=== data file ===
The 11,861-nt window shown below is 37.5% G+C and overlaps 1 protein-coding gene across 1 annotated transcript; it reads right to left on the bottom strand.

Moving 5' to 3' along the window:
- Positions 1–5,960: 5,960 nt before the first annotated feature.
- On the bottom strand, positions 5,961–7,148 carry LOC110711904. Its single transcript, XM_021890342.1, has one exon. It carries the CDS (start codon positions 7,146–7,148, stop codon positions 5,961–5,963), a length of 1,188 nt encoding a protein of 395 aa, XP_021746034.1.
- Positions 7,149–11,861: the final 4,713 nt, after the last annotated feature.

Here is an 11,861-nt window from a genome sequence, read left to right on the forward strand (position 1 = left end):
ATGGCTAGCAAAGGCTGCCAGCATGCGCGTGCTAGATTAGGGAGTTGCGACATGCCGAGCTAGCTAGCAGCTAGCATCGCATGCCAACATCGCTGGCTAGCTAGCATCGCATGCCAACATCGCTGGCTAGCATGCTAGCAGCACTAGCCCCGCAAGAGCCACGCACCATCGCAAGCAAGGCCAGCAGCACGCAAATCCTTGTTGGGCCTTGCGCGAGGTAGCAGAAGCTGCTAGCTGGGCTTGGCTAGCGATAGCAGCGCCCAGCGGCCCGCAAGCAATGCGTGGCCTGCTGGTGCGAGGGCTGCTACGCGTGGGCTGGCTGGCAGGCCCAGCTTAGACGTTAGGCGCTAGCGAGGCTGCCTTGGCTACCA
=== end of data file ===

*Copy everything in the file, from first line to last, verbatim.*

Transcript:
The 11,861-nt window shown below is 37.5% G+C and overlaps 1 protein-coding gene across 1 annotated transcript; it reads right to left on the bottom strand.

Moving 5' to 3' along the window:
- Positions 1–5,960: 5,960 nt before the first annotated feature.
- On the bottom strand, positions 5,961–7,148 carry LOC110711904. Its single transcript, XM_021890342.1, has one exon. It carries the CDS (start codon positions 7,146–7,148, stop codon positions 5,961–5,963), a length of 1,188 nt encoding a protein of 395 aa, XP_021746034.1.
- Positions 7,149–11,861: the final 4,713 nt, after the last annotated feature.

Here is an 11,861-nt window from a genome sequence, read left to right on the forward strand (position 1 = left end):
ATGGCTAGCAAAGGCTGCCAGCATGCGCGTGCTAGATTAGGGAGTTGCGACATGCCGAGCTAGCTAGCAGCTAGCATCGCATGCCAACATCGCTGGCTAGCTAGCATCGCATGCCAACATCGCTGGCTAGCATGCTAGCAGCACTAGCCCCGCAAGAGCCACGCACCATCGCAAGCAAGGCCAGCAGCACGCAAATCCTTGTTGGGCCTTGCGCGAGGTAGCAGAAGCTGCTAGCTGGGCTTGGCTAGCGATAGCAGCGCCCAGCGGCCCGCAAGCAATGCGTGGCCTGCTGGTGCGAGGGCTGCTACGCGTGGGCTGGCTGGCAGGCCCAGCTTAGACGTTAGGCGCTAGCGAGGCTGCCTTGGCTACCA